THE Chillspot Records duo of Arnold “Fantan” Kamudyariwa and Tafadzwa ‘DJ Levels’ Kadzimwe along with show promoter Simbarashe “Dhama” Chanachimwe made the headlines in January when they were handed one-year jail sentences for organising an illegal crossover gig during the national lockdown at Mbare’s Matapi Flats on New Year’s eve.
The trio has since appealed against the conviction and are out on bail.
While awaiting the appeal hearing, Fantan and DJ Levels have embarked on a voluntary project of educating ghetto youths on the Covid-19 pandemic.
Our senior lifestyle writer Vasco Chaya recently spoke with DJ Fantan on a number of issues.
Below are excerpts of the interview:
Q: Growing up, did you guys always aspire to be music producers?
A: Growing up I always liked music but never thought I would be a music producer. I became a DJ and I used to play at passa-passa events and other venues for fun.
Q: Do you survive on music recording alone? Is it possible to survive entirely on the arts in Zimbabwe?
A: Yes we survive on music alone.
Q: Have you been pleasantly surprised by how your careers in the music industry have blossomed?
A: In life only God has power over our destiny. So yes music has taken us places and it is a blessing to us.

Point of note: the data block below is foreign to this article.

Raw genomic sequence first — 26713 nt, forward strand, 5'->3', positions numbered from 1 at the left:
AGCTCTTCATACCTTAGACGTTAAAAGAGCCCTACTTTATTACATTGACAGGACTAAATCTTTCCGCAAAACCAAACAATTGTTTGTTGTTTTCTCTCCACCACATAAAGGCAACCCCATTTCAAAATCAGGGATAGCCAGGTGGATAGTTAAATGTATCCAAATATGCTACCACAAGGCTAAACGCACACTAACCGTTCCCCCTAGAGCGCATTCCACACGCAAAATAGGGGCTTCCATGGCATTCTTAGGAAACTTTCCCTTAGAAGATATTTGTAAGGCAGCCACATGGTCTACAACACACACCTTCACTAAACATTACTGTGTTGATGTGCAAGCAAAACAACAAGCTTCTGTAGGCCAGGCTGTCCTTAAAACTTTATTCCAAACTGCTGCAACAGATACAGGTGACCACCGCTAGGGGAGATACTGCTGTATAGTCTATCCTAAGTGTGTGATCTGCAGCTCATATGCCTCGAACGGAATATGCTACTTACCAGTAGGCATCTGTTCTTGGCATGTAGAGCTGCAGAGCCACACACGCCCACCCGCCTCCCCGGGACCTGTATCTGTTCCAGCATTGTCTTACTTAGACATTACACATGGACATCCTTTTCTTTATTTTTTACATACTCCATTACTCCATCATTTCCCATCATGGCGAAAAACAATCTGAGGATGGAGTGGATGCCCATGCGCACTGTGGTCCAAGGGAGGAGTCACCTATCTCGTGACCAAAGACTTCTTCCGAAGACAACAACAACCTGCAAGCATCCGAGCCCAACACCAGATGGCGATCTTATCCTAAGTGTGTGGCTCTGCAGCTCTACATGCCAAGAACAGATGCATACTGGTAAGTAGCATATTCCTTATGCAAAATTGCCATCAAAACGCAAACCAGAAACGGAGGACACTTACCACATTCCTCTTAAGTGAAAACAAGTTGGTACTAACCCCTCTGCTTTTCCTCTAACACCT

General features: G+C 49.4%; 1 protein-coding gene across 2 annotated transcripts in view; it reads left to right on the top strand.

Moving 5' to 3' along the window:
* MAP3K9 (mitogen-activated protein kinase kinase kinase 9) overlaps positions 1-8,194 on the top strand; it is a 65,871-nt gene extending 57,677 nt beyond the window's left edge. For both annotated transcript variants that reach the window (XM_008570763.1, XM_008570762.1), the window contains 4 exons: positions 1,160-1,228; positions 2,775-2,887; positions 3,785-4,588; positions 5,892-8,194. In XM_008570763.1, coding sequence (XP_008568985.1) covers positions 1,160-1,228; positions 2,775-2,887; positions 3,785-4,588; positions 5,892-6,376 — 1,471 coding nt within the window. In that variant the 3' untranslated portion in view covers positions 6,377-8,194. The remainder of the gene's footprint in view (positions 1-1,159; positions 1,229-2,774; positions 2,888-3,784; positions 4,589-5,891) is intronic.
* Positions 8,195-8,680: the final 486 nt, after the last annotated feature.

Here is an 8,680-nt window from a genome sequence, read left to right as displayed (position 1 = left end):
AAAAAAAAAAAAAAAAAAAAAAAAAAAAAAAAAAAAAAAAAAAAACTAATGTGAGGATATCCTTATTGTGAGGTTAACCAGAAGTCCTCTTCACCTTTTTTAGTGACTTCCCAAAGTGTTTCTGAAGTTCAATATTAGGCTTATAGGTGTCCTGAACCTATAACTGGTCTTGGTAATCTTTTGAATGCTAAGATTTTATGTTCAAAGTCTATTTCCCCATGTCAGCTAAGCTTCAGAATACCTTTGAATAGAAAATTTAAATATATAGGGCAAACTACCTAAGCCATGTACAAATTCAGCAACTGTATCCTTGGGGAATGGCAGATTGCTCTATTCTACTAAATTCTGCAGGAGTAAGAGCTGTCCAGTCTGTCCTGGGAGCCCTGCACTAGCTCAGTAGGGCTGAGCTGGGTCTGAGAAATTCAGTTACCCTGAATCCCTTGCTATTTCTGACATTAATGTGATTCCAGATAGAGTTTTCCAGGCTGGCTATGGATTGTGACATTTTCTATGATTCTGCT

Q. How do you relate to other music producers like Oskid, Lyton Ngolomi and Tamuka, among others?
A: Colleagues in the industry bring healthy competition so we are always one family.
Q. How has the Covid-19 induced national lockdown affected your work?
A: Covid-19 has slowed down the live part of our work and for now we are only releasing music that was recorded prior to the pandemic.
Q: As you have helped a number of ghetto youths through your Chillspot Records, who do you single out as the most professional artist that you have assisted so far?
A: One of the most professional artists I’ve worked with is Enzo Ishal.
Q. Who do you think is the most talented artist who has recorded with Chillspot Records since you launched operations?
A: Zimbabwe has talent and it’s not fair for me to single out one because I work with them all as Mangoma Depot.
Q: Do you wish one day to move your recording studio from Matapi Flats in Mbare to other places in future?
A: We don’t wish to move because we want to stay where the ghetto youths can have access to opportunity.
But we stay open to God’s plan.
Q. Is Chillspot Records confident of the future given the proliferation of equally good recording studios in many high density suburbs?
A: There have always been studios in the ghetto.
We support other music producers and recording studios. All we have to focus on is our mission and that’s to discover talent, change lives, and promote Zimdancehall as a whole.
Q: You are currently out on bail following your recent conviction for organising an illegal New’s Eve bash in Mbare. What lessons have you drawn from this?
A: The jail experience opened my eyes to a lot of things.
I learnt that Covid-19 is real and I have a mission to encourage people to follow the regulations so that we beat this pandemic.
Q: You have volunteered to be peer educators on Covid-19, how have the youths responded to your initiative?
A: The response is very good. It’s a reach-one-teach-one kind of thing.